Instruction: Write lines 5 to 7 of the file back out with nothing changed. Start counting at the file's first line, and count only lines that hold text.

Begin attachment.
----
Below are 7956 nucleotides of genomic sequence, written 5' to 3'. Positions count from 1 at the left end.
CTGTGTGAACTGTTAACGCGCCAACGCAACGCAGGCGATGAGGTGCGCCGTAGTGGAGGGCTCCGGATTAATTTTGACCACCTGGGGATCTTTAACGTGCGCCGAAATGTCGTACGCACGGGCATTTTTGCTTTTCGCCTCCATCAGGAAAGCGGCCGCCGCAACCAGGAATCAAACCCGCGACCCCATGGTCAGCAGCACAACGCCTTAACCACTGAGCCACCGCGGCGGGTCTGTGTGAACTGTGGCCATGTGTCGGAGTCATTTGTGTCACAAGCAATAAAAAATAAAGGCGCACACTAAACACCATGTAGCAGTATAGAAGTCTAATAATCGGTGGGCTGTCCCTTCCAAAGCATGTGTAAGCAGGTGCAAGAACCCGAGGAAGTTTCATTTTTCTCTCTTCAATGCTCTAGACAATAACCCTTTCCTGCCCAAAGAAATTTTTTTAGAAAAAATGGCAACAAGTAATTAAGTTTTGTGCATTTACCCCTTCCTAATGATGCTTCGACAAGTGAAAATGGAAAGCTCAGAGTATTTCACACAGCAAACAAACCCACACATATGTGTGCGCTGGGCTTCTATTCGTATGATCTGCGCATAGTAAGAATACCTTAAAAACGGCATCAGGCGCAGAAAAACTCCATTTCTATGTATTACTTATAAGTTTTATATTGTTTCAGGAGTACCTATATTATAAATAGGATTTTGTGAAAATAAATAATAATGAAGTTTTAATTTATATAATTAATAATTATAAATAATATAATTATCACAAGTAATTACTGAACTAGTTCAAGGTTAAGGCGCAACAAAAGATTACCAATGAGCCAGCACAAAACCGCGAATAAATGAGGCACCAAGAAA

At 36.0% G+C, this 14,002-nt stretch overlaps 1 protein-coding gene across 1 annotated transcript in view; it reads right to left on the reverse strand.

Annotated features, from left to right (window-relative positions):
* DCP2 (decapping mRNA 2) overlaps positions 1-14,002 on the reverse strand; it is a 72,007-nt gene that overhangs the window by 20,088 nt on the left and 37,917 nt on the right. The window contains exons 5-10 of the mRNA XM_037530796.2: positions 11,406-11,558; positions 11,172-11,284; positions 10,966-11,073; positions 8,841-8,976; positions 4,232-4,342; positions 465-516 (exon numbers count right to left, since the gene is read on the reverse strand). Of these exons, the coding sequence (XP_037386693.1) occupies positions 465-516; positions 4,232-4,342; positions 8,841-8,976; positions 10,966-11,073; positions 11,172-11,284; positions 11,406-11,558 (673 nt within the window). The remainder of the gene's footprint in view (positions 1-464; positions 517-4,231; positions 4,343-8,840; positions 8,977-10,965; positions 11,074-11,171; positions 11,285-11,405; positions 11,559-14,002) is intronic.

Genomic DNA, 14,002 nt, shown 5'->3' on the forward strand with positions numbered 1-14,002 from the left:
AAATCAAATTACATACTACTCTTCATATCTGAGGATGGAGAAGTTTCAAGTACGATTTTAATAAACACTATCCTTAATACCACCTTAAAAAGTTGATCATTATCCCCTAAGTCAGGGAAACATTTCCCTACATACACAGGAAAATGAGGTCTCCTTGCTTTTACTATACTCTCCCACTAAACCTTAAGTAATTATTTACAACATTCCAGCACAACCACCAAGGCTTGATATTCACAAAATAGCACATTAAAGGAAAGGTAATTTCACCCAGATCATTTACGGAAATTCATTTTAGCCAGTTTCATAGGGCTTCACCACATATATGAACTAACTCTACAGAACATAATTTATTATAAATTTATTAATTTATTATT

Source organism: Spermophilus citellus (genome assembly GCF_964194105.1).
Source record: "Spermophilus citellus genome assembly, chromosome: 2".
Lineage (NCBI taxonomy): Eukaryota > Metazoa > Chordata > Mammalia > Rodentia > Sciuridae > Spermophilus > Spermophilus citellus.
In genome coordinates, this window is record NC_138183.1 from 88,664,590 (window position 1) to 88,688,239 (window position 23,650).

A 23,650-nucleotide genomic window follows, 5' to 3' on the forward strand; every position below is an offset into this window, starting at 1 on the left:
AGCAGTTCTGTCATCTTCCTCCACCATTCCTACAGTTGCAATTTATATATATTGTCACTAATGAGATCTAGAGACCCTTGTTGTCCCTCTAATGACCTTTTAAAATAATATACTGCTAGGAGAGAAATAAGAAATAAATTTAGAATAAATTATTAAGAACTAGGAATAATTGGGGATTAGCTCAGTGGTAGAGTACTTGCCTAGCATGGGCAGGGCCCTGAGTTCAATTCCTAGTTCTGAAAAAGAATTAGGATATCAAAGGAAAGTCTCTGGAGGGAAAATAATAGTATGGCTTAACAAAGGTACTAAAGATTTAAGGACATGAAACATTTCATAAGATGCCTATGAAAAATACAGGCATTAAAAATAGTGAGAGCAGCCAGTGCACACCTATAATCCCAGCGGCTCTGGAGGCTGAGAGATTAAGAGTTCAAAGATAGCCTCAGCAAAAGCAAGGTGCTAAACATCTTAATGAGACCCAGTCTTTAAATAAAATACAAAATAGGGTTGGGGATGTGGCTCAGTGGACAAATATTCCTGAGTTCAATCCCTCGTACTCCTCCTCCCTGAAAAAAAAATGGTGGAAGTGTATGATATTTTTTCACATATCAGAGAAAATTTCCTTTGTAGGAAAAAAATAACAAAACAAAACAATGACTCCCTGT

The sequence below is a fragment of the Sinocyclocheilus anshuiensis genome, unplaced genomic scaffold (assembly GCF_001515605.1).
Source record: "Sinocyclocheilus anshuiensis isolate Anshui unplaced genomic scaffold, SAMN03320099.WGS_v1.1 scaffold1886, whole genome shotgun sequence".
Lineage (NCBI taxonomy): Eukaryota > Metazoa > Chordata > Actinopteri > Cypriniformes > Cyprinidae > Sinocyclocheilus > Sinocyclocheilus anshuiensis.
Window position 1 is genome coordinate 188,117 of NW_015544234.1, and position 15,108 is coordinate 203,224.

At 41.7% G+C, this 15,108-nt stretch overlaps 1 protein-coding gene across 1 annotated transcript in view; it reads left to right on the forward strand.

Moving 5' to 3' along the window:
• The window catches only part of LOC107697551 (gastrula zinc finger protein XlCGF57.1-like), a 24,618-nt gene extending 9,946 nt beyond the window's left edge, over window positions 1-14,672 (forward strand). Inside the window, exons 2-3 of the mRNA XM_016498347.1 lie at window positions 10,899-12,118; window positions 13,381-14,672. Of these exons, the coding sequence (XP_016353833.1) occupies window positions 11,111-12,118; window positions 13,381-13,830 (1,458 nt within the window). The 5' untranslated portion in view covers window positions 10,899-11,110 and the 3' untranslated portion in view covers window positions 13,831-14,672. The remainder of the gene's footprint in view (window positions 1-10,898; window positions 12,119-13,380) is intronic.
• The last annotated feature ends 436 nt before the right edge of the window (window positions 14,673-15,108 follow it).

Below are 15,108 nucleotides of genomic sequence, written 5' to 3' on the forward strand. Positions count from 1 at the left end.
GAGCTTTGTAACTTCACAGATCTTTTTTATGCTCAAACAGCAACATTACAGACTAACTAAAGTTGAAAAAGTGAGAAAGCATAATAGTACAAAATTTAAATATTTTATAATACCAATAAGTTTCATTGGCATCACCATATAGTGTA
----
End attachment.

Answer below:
* DCP2 (decapping mRNA 2) overlaps positions 1-14,002 on the reverse strand; it is a 72,007-nt gene that overhangs the window by 20,088 nt on the left and 37,917 nt on the right. The window contains exons 5-10 of the mRNA XM_037530796.2: positions 11,406-11,558; positions 11,172-11,284; positions 10,966-11,073; positions 8,841-8,976; positions 4,232-4,342; positions 465-516 (exon numbers count right to left, since the gene is read on the reverse strand). Of these exons, the coding sequence (XP_037386693.1) occupies positions 465-516; positions 4,232-4,342; positions 8,841-8,976; positions 10,966-11,073; positions 11,172-11,284; positions 11,406-11,558 (673 nt within the window). The remainder of the gene's footprint in view (positions 1-464; positions 517-4,231; positions 4,343-8,840; positions 8,977-10,965; positions 11,074-11,171; positions 11,285-11,405; positions 11,559-14,002) is intronic.

Genomic DNA, 14,002 nt, shown 5'->3' on the forward strand with positions numbered 1-14,002 from the left:
AAATCAAATTACATACTACTCTTCATATCTGAGGATGGAGAAGTTTCAAGTACGATTTTAATAAACACTATCCTTAATACCACCTTAAAAAGTTGATCATTATCCCCTAAGTCAGGGAAACATTTCCCTACATACACAGGAAAATGAGGTCTCCTTGCTTTTACTATACTCTCCCACTAAACCTTAAGTAATTATTTACAACATTCCAGCACAACCACCAAGGCTTGATATTCACAAAATAGCACATTAAAGGAAAGGTAATTTCACCCAGATCATTTACGGAAATTCATTTTAGCCAGTTTCATAGGGCTTCACCACATATATGAACTAACTCTACAGAACATAATTTATTATAAATTTATTAATTTATTATT